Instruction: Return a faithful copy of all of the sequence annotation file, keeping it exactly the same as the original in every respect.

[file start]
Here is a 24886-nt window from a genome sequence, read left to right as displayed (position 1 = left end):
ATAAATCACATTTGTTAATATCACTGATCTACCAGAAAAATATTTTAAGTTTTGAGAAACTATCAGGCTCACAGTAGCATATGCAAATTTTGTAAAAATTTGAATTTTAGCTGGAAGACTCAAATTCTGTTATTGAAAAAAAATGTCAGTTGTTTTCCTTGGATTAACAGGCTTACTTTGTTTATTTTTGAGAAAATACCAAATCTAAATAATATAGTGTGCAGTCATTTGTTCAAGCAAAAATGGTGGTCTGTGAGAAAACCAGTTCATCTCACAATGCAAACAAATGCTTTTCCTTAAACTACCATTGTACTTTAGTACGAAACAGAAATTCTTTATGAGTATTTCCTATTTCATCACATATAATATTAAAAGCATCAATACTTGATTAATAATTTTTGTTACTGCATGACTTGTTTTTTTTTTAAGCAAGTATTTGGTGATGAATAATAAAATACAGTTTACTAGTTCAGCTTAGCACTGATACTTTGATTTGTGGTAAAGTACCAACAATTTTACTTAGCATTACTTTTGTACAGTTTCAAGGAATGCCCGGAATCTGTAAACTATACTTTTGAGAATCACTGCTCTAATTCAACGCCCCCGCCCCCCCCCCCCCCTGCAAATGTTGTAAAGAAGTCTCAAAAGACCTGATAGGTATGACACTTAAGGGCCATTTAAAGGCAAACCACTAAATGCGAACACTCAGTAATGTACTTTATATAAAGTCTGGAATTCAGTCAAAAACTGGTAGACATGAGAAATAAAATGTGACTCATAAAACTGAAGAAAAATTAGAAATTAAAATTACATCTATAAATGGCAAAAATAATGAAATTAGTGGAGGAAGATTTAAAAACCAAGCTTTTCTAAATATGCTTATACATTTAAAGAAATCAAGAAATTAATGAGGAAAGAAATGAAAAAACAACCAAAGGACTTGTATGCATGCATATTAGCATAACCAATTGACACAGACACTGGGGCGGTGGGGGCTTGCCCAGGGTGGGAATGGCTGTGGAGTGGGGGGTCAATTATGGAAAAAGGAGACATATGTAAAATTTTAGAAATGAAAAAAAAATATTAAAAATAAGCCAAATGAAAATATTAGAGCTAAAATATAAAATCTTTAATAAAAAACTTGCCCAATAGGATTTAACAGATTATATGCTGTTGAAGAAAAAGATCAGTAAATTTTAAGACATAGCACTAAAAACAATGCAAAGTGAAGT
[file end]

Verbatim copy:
Here is a 24886-nt window from a genome sequence, read left to right as displayed (position 1 = left end):
ATAAATCACATTTGTTAATATCACTGATCTACCAGAAAAATATTTTAAGTTTTGAGAAACTATCAGGCTCACAGTAGCATATGCAAATTTTGTAAAAATTTGAATTTTAGCTGGAAGACTCAAATTCTGTTATTGAAAAAAAATGTCAGTTGTTTTCCTTGGATTAACAGGCTTACTTTGTTTATTTTTGAGAAAATACCAAATCTAAATAATATAGTGTGCAGTCATTTGTTCAAGCAAAAATGGTGGTCTGTGAGAAAACCAGTTCATCTCACAATGCAAACAAATGCTTTTCCTTAAACTACCATTGTACTTTAGTACGAAACAGAAATTCTTTATGAGTATTTCCTATTTCATCACATATAATATTAAAAGCATCAATACTTGATTAATAATTTTTGTTACTGCATGACTTGTTTTTTTTTTAAGCAAGTATTTGGTGATGAATAATAAAATACAGTTTACTAGTTCAGCTTAGCACTGATACTTTGATTTGTGGTAAAGTACCAACAATTTTACTTAGCATTACTTTTGTACAGTTTCAAGGAATGCCCGGAATCTGTAAACTATACTTTTGAGAATCACTGCTCTAATTCAACGCCCCCGCCCCCCCCCCCCCCTGCAAATGTTGTAAAGAAGTCTCAAAAGACCTGATAGGTATGACACTTAAGGGCCATTTAAAGGCAAACCACTAAATGCGAACACTCAGTAATGTACTTTATATAAAGTCTGGAATTCAGTCAAAAACTGGTAGACATGAGAAATAAAATGTGACTCATAAAACTGAAGAAAAATTAGAAATTAAAATTACATCTATAAATGGCAAAAATAATGAAATTAGTGGAGGAAGATTTAAAAACCAAGCTTTTCTAAATATGCTTATACATTTAAAGAAATCAAGAAATTAATGAGGAAAGAAATGAAAAAACAACCAAAGGACTTGTATGCATGCATATTAGCATAACCAATTGACACAGACACTGGGGCGGTGGGGGCTTGCCCAGGGTGGGAATGGCTGTGGAGTGGGGGGTCAATTATGGAAAAAGGAGACATATGTAAAATTTTAGAAATGAAAAAAAAATATTAAAAATAAGCCAAATGAAAATATTAGAGCTAAAATATAAAATCTTTAATAAAAAACTTGCCCAATAGGATTTAACAGATTATATGCTGTTGAAGAAAAAGATCAGTAAATTTTAAGACATAGCACTAAAAACAATGCAAAGTGAAGT